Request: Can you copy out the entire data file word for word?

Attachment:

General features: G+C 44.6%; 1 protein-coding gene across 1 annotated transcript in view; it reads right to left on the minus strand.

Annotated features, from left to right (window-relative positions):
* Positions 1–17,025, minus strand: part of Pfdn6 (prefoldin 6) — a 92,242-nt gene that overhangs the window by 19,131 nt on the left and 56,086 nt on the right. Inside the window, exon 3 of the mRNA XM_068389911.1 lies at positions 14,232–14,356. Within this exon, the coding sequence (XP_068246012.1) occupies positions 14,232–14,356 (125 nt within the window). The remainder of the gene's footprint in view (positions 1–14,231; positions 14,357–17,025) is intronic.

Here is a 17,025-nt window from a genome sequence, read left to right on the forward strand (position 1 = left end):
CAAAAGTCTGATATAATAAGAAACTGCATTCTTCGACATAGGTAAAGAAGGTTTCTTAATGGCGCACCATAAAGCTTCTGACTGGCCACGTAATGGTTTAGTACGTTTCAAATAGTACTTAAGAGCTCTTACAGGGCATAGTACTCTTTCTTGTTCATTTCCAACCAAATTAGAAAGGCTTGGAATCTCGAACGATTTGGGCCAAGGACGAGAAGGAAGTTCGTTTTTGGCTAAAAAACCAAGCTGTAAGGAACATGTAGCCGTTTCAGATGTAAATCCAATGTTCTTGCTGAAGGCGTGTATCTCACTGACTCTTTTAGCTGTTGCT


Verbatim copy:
General features: G+C 44.6%; 1 protein-coding gene across 1 annotated transcript in view; it reads right to left on the minus strand.

Annotated features, from left to right (window-relative positions):
* Positions 1–17,025, minus strand: part of Pfdn6 (prefoldin 6) — a 92,242-nt gene that overhangs the window by 19,131 nt on the left and 56,086 nt on the right. Inside the window, exon 3 of the mRNA XM_068389911.1 lies at positions 14,232–14,356. Within this exon, the coding sequence (XP_068246012.1) occupies positions 14,232–14,356 (125 nt within the window). The remainder of the gene's footprint in view (positions 1–14,231; positions 14,357–17,025) is intronic.

Here is a 17,025-nt window from a genome sequence, read left to right on the forward strand (position 1 = left end):
CAAAAGTCTGATATAATAAGAAACTGCATTCTTCGACATAGGTAAAGAAGGTTTCTTAATGGCGCACCATAAAGCTTCTGACTGGCCACGTAATGGTTTAGTACGTTTCAAATAGTACTTAAGAGCTCTTACAGGGCATAGTACTCTTTCTTGTTCATTTCCAACCAAATTAGAAAGGCTTGGAATCTCGAACGATTTGGGCCAAGGACGAGAAGGAAGTTCGTTTTTGGCTAAAAAACCAAGCTGTAAGGAACATGTAGCCGTTTCAGATGTAAATCCAATGTTCTTGCTGAAGGCGTGTATCTCACTGACTCTTTTAGCTGTTGCT